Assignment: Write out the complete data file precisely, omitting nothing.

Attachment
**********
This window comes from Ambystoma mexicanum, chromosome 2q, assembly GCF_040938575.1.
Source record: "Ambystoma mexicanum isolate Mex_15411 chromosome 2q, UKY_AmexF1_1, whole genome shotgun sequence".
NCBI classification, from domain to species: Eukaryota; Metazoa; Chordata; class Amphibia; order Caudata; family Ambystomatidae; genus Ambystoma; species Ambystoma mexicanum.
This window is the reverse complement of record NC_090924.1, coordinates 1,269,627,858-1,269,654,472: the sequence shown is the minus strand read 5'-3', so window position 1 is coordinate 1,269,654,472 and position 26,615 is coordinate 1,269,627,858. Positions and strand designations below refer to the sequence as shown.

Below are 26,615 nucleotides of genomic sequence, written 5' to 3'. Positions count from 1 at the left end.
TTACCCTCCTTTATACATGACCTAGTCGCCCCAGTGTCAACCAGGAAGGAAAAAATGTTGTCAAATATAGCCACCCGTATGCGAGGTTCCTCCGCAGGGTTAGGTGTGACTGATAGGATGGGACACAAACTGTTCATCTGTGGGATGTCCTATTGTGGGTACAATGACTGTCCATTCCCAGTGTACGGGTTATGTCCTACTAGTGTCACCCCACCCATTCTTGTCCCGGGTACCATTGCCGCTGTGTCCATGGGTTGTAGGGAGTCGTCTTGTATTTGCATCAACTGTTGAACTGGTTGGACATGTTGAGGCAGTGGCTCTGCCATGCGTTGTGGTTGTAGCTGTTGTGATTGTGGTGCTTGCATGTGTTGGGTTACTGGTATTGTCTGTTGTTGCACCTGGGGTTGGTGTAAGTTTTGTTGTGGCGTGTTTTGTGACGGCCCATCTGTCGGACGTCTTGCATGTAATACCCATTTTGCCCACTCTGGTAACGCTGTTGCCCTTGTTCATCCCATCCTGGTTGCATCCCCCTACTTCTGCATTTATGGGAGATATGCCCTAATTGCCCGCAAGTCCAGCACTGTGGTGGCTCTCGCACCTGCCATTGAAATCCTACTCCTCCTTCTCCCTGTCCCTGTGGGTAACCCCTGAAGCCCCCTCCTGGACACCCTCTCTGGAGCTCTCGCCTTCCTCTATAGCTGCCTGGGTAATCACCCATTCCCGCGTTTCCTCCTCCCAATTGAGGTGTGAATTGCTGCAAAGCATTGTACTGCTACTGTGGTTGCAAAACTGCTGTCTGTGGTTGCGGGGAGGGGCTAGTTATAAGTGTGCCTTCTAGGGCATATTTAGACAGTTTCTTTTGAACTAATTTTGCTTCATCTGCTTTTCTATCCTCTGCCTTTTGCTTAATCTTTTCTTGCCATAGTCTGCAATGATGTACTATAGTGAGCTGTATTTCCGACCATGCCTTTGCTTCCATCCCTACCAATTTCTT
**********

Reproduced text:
This window comes from Ambystoma mexicanum, chromosome 2q, assembly GCF_040938575.1.
Source record: "Ambystoma mexicanum isolate Mex_15411 chromosome 2q, UKY_AmexF1_1, whole genome shotgun sequence".
NCBI classification, from domain to species: Eukaryota; Metazoa; Chordata; class Amphibia; order Caudata; family Ambystomatidae; genus Ambystoma; species Ambystoma mexicanum.
This window is the reverse complement of record NC_090924.1, coordinates 1,269,627,858-1,269,654,472: the sequence shown is the minus strand read 5'-3', so window position 1 is coordinate 1,269,654,472 and position 26,615 is coordinate 1,269,627,858. Positions and strand designations below refer to the sequence as shown.

Below are 26,615 nucleotides of genomic sequence, written 5' to 3'. Positions count from 1 at the left end.
TTACCCTCCTTTATACATGACCTAGTCGCCCCAGTGTCAACCAGGAAGGAAAAAATGTTGTCAAATATAGCCACCCGTATGCGAGGTTCCTCCGCAGGGTTAGGTGTGACTGATAGGATGGGACACAAACTGTTCATCTGTGGGATGTCCTATTGTGGGTACAATGACTGTCCATTCCCAGTGTACGGGTTATGTCCTACTAGTGTCACCCCACCCATTCTTGTCCCGGGTACCATTGCCGCTGTGTCCATGGGTTGTAGGGAGTCGTCTTGTATTTGCATCAACTGTTGAACTGGTTGGACATGTTGAGGCAGTGGCTCTGCCATGCGTTGTGGTTGTAGCTGTTGTGATTGTGGTGCTTGCATGTGTTGGGTTACTGGTATTGTCTGTTGTTGCACCTGGGGTTGGTGTAAGTTTTGTTGTGGCGTGTTTTGTGACGGCCCATCTGTCGGACGTCTTGCATGTAATACCCATTTTGCCCACTCTGGTAACGCTGTTGCCCTTGTTCATCCCATCCTGGTTGCATCCCCCTACTTCTGCATTTATGGGAGATATGCCCTAATTGCCCGCAAGTCCAGCACTGTGGTGGCTCTCGCACCTGCCATTGAAATCCTACTCCTCCTTCTCCCTGTCCCTGTGGGTAACCCCTGAAGCCCCCTCCTGGACACCCTCTCTGGAGCTCTCGCCTTCCTCTATAGCTGCCTGGGTAATCACCCATTCCCGCGTTTCCTCCTCCCAATTGAGGTGTGAATTGCTGCAAAGCATTGTACTGCTACTGTGGTTGCAAAACTGCTGTCTGTGGTTGCGGGGAGGGGCTAGTTATAAGTGTGCCTTCTAGGGCATATTTAGACAGTTTCTTTTGAACTAATTTTGCTTCATCTGCTTTTCTATCCTCTGCCTTTTGCTTAATCTTTTCTTGCCATAGTCTGCAATGATGTACTATAGTGAGCTGTATTTCCGACCATGCCTTTGCTTCCATCCCTACCAATTTCTT